Wednesday, 19 April 2017

Random S**t Happens (or sometimes it doesn't)

On Thursday last week, I migrated a wee enterprise application I wrote a number of years ago (2009?) to a its new home on vmware farm. In itself not a big job, but there were a lot of integration points with other systems. Sadly, it went about as well as I expected. After some pain, normal service was restored. Almost. One of the key pages in the application kept pausing.

As you might expect, I am rather fastidious in ensuring the performance of the applications I write. But this seemed strange. Generating the HTML usually took 30-40 ms (measured at the browser). Not earth shattering, but it does do a lot of work and well within the performance budget. But 1 in every 20 or so requests would take much longer - between 6 and 20 seconds!

Since there were no code changes, the obvious candidate for the cause was the infrastructure which had changed:
  • other VMs on the same host competing for resource
  • I/O contention (this was now on a SAN with a lot of other devices)
  • overzealous network security devices filling the network bandiwdth
  • congestion crashes on routers
But I hadn't ruled out a problem in the software stack. Mod_deflate buffers, database contention...

Checking the usual metrics (load, CPU usage, disk IO, APC stats) revealed nothing untoward. So the next setp was to inject some profiling in the code. I would have preferred to use XHProf, but the people who own this system are not keen on third party tools in their production systems.

The profiling soon revealed that the pauses were always occurring in the same region of code. This ruled out any environmental issue.

Looking through the region, there was no disk, network or database I/O. It did write some output (and the HTTP response was chunked) but that was a very long delay for a context switch or a garbage collection cycle. And why didn't occur on every request?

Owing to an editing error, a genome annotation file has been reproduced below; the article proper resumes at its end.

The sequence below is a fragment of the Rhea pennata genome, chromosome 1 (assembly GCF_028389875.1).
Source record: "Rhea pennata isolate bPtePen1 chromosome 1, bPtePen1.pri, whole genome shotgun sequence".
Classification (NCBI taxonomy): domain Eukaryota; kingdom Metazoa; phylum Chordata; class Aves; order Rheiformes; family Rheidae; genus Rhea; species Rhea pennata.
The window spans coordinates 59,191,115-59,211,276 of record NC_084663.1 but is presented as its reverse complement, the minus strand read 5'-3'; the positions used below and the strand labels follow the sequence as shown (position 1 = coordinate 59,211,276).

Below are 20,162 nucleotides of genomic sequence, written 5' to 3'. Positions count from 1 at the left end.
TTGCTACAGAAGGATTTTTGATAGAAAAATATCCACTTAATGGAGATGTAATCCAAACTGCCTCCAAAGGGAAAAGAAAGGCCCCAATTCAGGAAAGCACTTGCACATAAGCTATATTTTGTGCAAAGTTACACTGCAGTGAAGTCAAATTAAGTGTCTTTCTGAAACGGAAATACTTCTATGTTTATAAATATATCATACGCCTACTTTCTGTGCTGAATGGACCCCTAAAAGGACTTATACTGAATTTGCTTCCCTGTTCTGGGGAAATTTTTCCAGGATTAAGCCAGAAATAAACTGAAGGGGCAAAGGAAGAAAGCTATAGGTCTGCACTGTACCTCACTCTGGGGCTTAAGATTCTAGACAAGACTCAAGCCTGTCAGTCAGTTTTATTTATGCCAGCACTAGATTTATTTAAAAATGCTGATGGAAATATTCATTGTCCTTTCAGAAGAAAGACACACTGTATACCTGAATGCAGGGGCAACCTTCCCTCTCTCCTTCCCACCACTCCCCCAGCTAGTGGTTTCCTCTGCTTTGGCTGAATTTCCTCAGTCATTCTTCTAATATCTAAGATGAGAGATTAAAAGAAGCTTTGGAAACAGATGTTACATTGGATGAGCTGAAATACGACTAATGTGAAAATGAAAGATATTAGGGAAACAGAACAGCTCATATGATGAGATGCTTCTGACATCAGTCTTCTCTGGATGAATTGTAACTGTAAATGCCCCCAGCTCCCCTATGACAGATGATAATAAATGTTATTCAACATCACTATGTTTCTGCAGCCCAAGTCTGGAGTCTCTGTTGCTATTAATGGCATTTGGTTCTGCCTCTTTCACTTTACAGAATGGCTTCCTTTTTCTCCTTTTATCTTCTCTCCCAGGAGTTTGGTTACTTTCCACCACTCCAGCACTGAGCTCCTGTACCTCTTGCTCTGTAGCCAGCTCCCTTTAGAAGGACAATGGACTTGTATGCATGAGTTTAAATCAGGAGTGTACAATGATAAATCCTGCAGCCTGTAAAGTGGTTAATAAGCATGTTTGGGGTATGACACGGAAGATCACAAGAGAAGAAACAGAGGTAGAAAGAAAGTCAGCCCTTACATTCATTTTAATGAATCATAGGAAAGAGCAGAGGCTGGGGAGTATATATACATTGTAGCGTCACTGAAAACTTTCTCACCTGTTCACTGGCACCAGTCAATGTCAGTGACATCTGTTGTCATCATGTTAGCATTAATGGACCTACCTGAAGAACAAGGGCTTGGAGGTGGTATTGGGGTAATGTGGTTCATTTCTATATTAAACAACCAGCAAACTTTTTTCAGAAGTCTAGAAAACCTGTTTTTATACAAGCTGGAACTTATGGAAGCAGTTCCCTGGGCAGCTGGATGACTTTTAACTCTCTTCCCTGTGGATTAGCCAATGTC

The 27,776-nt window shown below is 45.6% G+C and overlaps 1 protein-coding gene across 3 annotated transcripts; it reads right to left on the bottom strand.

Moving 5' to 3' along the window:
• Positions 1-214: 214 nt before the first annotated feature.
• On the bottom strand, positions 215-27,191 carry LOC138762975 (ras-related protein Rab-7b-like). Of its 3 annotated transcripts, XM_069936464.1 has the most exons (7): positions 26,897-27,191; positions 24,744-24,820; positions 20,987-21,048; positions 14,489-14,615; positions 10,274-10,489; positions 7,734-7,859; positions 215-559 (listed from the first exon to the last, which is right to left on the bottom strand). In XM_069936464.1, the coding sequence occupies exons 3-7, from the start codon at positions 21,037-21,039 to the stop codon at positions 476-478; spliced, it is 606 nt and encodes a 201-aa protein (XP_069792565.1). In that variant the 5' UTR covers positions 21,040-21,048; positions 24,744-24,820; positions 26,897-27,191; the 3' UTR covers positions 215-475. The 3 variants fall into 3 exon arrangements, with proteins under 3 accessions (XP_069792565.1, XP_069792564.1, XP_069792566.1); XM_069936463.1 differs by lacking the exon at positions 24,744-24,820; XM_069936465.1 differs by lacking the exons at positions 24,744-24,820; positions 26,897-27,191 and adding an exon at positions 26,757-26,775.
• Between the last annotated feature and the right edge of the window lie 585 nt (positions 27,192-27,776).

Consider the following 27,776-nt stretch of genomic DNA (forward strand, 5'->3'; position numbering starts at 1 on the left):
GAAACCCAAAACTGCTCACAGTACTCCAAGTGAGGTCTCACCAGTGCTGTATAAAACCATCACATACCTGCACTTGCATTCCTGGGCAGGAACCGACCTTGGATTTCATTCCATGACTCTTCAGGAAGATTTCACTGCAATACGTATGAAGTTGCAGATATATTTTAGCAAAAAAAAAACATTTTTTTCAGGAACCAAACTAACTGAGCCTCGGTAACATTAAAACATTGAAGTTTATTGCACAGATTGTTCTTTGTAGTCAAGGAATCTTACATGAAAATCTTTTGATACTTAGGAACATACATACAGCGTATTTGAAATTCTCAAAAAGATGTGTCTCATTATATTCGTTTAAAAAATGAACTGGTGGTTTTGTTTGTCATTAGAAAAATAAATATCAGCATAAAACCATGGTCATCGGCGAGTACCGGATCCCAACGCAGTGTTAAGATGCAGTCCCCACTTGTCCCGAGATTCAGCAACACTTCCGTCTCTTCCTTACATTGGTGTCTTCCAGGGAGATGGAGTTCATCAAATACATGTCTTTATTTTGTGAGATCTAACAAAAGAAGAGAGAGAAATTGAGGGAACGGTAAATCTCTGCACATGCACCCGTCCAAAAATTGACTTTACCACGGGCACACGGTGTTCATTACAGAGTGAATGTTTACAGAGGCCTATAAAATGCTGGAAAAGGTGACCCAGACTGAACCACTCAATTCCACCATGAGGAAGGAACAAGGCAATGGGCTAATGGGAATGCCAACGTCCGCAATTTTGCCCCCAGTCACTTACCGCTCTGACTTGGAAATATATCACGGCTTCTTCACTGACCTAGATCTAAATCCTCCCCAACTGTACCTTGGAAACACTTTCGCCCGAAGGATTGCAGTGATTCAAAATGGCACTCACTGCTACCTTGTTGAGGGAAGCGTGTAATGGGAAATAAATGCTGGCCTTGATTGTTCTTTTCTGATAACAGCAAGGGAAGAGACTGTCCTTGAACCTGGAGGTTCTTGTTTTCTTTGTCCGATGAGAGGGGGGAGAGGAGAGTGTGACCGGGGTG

All the code seemed to be doing was reading stuff from PHP's memory and injecting it into the HTML page.

Going through the program in some detail (I did mentioned it was a very long time ago when I wrote it originally?) there was an inversion of control - a dependency injection - where a callback was invoked. Dumping the callback led me to an obscure library routine doing encryption. This created an initialization vector:

mcrypt_create_iv (mcrypt_enc_get_iv_size($this->td), MCRYPT_DEV_RANDOM);

This was the smoking gun.

The problem was that I had told mcrypt to read from /dev/random and /dev/random didn't have any randomness. So it blocked until it got some.

The solutions were obvious:
  • keep /dev/random topped up (using rngd)
  • use a different (weaker?) entropy source - (MCRYPT_DEV_URANDOM, reading from /dev/urandom is available)
Given that I had already peppered the code with profiling, adding a single character seemed the sensible choice. Whether urandom is weaker is debatable. Indeed, vmware (but not RedHat) recommend this as a solution.

Since the encryption in question was using triple-DES (look, it was a really long time ago, OK?) even a bad random number generator wouldn't have helped make it more secure.

In my defence:

1) mcrypt is now deprecated in current versions of PHP, the current Redhat Release (7.3) ships with a version of PHP pre-dating the deprecation - and it certainly was not deprecated at the time I wrote the code. But it wasn't mcrypt doing anything wrong here.

2) The 3DES encryption was an early CSRF protection mechanism for an application which has very restricted access, and subsequently used a more complex system with SHA1 hashes - but the original code was not removed when the new mechanism was added

3) Frankly, base64 encoding the data here would have been overkill given the level of exposure in this application

This was the first time I had come across this problem. I'm going to be involved in moving a lot of other systems into this network - many of which make more extensive (and critical) use of encryption than this one does. Now I know one more thing to look out for.

No comments:

Post a Comment